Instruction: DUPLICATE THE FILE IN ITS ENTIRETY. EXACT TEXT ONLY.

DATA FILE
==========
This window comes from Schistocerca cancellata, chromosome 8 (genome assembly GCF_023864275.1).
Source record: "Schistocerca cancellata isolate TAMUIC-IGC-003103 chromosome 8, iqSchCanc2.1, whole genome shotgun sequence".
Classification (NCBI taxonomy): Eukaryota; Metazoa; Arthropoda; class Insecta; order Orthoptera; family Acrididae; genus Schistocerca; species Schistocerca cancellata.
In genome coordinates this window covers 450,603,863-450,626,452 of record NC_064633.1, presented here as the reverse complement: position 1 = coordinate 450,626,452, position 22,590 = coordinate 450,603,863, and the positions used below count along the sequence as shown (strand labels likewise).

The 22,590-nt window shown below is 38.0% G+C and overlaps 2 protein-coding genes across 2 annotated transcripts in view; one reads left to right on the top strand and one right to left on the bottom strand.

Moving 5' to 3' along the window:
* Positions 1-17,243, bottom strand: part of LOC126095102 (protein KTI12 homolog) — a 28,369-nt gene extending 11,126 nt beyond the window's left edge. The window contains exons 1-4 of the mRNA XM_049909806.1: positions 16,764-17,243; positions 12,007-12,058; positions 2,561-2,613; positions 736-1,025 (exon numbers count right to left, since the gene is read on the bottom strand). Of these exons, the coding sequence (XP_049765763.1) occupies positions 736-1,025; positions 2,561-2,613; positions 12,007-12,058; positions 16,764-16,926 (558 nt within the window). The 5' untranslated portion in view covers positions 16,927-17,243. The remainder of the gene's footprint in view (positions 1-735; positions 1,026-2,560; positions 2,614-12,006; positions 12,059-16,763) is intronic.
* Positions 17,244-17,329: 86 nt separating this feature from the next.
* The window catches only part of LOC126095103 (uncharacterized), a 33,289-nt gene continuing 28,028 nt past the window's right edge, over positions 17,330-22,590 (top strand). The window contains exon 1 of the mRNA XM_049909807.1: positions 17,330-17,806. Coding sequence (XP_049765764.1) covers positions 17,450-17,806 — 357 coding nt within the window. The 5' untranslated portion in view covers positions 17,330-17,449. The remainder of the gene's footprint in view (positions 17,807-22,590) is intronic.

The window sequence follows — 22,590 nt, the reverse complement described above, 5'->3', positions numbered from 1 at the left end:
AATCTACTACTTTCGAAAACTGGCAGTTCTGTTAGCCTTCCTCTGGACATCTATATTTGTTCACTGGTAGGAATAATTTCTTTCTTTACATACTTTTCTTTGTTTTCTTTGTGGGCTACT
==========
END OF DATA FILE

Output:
This window comes from Schistocerca cancellata, chromosome 8 (genome assembly GCF_023864275.1).
Source record: "Schistocerca cancellata isolate TAMUIC-IGC-003103 chromosome 8, iqSchCanc2.1, whole genome shotgun sequence".
Classification (NCBI taxonomy): Eukaryota; Metazoa; Arthropoda; class Insecta; order Orthoptera; family Acrididae; genus Schistocerca; species Schistocerca cancellata.
In genome coordinates this window covers 450,603,863-450,626,452 of record NC_064633.1, presented here as the reverse complement: position 1 = coordinate 450,626,452, position 22,590 = coordinate 450,603,863, and the positions used below count along the sequence as shown (strand labels likewise).

The 22,590-nt window shown below is 38.0% G+C and overlaps 2 protein-coding genes across 2 annotated transcripts in view; one reads left to right on the top strand and one right to left on the bottom strand.

Moving 5' to 3' along the window:
* Positions 1-17,243, bottom strand: part of LOC126095102 (protein KTI12 homolog) — a 28,369-nt gene extending 11,126 nt beyond the window's left edge. The window contains exons 1-4 of the mRNA XM_049909806.1: positions 16,764-17,243; positions 12,007-12,058; positions 2,561-2,613; positions 736-1,025 (exon numbers count right to left, since the gene is read on the bottom strand). Of these exons, the coding sequence (XP_049765763.1) occupies positions 736-1,025; positions 2,561-2,613; positions 12,007-12,058; positions 16,764-16,926 (558 nt within the window). The 5' untranslated portion in view covers positions 16,927-17,243. The remainder of the gene's footprint in view (positions 1-735; positions 1,026-2,560; positions 2,614-12,006; positions 12,059-16,763) is intronic.
* Positions 17,244-17,329: 86 nt separating this feature from the next.
* The window catches only part of LOC126095103 (uncharacterized), a 33,289-nt gene continuing 28,028 nt past the window's right edge, over positions 17,330-22,590 (top strand). The window contains exon 1 of the mRNA XM_049909807.1: positions 17,330-17,806. Coding sequence (XP_049765764.1) covers positions 17,450-17,806 — 357 coding nt within the window. The 5' untranslated portion in view covers positions 17,330-17,449. The remainder of the gene's footprint in view (positions 17,807-22,590) is intronic.

The window sequence follows — 22,590 nt, the reverse complement described above, 5'->3', positions numbered from 1 at the left end:
AATCTACTACTTTCGAAAACTGGCAGTTCTGTTAGCCTTCCTCTGGACATCTATATTTGTTCACTGGTAGGAATAATTTCTTTCTTTACATACTTTTCTTTGTTTTCTTTGTGGGCTACT